All great tips, thank you! And finally, one last question for you, which you told me you get asked a lot. What is the difference between conservation and restoration?

Conservation is the act of repairing an item so that its lifespan is increased, while also not trying to hide that it has lived a life. Restoration is repairing an item in such a way that it looks like it did when it was new. For example, to conserve a book, the original boards will be retained even if they have water staining and are faded. Whereas restoring that book might mean making a new binding, or redying the cloth so that it is not faded and the water staining doesn’t show.

Noah’s Workshop

That’s a great explanation. I love the phrase “not trying to hide that it has lived a life.” That really fits well with what we also try to do as genealogists. 

Thank you, Noah, for taking the time to explain book and photo conversation to us. Where can people find you if they want more information on anything we discussed?

Thanks for having me. My website is www.nsconservation.com and my other contact information is as listed below. Please feel free to get in touch!

Email: noah@nsconservation.com

Phone: 314-810-9184

Instagram: @nsconservation

Noah Smutz is a book conservator and the owner of NS Conservation.Noah has been in the field of conservation since 2011 when he started as a student worker in the University of Kansas Libraries conservation lab. He has since held internships for the Smithsonian Archives and Bodleian Library amongst others. He graduated with his Masters Degree in Book Conservation from West Dean College in the United Kingdom. Previously he has worked as a Book Conservator for the Smithsonian Libraries. Noah has worked with institutions such as the St. Louis Art Museum, the Nelson-Atkins Museum of Art, the Missouri State Archives, and the Missouri History Museum. He has been a member of the American Institute for Conservation since 2010 and a Professional Associate since 2019.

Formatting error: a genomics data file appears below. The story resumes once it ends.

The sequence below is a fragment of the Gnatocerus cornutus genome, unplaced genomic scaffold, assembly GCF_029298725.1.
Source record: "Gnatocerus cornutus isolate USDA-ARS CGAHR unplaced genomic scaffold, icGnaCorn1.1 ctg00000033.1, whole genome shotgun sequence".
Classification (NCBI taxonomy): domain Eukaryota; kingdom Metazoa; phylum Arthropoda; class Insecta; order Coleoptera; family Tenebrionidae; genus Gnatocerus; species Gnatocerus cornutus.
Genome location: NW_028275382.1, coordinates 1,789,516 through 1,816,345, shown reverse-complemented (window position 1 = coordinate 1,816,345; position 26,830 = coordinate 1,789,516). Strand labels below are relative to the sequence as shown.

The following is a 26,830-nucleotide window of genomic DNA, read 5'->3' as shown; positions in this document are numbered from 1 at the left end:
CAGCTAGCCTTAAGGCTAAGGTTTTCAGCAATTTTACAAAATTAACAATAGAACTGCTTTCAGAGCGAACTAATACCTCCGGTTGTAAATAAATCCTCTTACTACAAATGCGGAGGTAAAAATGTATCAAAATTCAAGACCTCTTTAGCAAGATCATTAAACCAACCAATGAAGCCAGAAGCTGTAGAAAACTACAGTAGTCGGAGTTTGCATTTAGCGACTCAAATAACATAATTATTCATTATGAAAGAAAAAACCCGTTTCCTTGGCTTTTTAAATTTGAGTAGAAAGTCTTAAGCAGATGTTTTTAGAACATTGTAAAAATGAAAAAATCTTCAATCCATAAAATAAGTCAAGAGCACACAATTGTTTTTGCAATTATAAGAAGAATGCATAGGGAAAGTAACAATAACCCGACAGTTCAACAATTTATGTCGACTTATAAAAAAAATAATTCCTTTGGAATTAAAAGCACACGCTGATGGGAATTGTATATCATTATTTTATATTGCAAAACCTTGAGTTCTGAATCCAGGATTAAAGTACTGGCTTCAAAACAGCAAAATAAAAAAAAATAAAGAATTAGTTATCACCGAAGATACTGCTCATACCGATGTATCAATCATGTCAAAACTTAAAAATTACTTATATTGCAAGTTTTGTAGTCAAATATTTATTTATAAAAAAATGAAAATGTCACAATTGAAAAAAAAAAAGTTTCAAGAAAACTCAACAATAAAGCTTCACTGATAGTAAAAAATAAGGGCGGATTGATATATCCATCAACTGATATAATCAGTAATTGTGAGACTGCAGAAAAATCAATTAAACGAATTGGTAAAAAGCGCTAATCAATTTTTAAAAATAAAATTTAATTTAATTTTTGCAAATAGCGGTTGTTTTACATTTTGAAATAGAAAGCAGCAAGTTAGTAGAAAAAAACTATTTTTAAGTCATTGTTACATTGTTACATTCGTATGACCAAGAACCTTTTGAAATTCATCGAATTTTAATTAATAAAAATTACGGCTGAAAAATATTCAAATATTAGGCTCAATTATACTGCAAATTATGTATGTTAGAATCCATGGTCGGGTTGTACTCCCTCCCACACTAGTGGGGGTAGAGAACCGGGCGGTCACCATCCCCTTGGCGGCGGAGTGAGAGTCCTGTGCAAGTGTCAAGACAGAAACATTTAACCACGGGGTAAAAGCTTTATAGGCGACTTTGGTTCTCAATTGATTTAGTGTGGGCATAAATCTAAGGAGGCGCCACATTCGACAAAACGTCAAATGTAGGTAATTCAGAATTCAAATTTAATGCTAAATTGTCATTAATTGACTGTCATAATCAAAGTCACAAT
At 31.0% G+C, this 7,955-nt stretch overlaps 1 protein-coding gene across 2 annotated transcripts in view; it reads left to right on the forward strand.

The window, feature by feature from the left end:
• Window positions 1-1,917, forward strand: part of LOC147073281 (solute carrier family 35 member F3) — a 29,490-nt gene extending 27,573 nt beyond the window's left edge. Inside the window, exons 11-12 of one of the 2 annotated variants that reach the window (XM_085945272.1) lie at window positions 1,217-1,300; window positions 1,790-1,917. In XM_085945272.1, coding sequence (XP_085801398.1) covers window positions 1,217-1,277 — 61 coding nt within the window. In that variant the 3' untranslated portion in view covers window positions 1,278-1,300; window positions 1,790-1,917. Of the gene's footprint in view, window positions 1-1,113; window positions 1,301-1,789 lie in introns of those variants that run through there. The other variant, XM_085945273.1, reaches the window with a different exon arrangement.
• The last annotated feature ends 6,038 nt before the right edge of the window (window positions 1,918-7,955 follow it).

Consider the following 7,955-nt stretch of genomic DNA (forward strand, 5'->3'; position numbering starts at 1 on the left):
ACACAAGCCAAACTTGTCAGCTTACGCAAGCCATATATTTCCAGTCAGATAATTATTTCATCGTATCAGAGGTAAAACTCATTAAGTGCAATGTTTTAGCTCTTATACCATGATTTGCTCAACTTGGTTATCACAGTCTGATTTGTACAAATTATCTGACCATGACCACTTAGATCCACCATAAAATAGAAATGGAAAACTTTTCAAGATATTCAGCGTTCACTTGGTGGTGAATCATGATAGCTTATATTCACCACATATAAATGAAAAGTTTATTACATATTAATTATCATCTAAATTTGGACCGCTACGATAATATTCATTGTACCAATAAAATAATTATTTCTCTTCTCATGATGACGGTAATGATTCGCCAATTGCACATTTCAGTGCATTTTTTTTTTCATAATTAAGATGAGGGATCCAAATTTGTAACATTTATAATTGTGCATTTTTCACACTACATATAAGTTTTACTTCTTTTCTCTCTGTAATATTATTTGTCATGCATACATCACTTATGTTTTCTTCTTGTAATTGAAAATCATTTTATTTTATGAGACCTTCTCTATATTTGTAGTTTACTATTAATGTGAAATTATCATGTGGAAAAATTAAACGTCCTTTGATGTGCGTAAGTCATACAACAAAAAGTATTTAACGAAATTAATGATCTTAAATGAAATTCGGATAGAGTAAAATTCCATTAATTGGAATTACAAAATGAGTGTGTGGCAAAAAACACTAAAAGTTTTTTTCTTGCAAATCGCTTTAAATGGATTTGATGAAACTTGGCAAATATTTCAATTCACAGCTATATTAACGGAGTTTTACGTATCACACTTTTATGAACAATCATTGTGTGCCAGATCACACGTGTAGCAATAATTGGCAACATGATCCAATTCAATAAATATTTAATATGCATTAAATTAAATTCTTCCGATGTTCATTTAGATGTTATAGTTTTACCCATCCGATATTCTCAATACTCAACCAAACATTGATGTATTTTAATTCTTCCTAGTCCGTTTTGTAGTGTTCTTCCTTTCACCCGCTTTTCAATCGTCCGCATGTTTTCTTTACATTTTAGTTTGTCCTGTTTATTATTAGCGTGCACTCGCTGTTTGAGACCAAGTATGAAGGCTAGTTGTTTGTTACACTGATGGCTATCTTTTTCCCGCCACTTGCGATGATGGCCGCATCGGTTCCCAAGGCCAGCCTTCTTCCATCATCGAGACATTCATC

Book Before Treatment

Book After Treatment

Premium Member of the Week: Alexander Tolksdorf

1. WHAT’S YOUR NAME?

Alexander Tolksdorf

2. HOW LONG HAVE YOU BEEN DOING GERMAN GENEALOGY and what got you started?

Over 10 years.
 
My paternal grandparents immigrated to the United States from Germany in the 1950s. As such, I began exploring my family history directly in German records and sources from the get-go. Indeed, as all of my grandparents immigrated to the United States, Germany seemed like the easiest place to start!
 

3. What’s your favorite genealogy story from your family?

A story my great grandmother loved to recount. While I never met her directly, the story has been retold through my father. My great grandmother grew up in the Prussian province of Posen, near Ostrowo, on a farmstead, which contained a cherry orchard. She was a young girl when World War I broke out, and one day witnessed soldiers from the Russian army foraging across the farm collecting cherries. One soldier decided to demonstrate his civility to my onlooking family, so he proceeded inside the house to wash the cherries. Unusual for the time, the house contained an indoor bathroom and toilet. Indeed, the soldier spotted the toilet and, thinking it a washbasin of sorts, deposited his cherries in the toilet to wash them — and of course, pulled the lever. As the cherries disappeared before his eyes due to this new dark magic, he proceeded to pull out his rifle and shoot up the toilet while yelling obscenities! Certainly must have been frightening at the time, but my great grandmother always burst out laughing when telling the story!
 

4. What’s One Piece of Genealogy Advice You’d Give to Others?

Always keep looking! Retrace your steps and approach the problem from a different angle. Often time, genealogical records and resources can be difficult to find or access, but will reward your persistence.

5. How has the premium membership helped your research in german genealogy?

 I am actively looking to improve and develop my ability to read and transcribe the old German scripts. The Premium Membership has given me invaluable tips and tricks to analyze a new piece of text and the ample practice to develop my skills.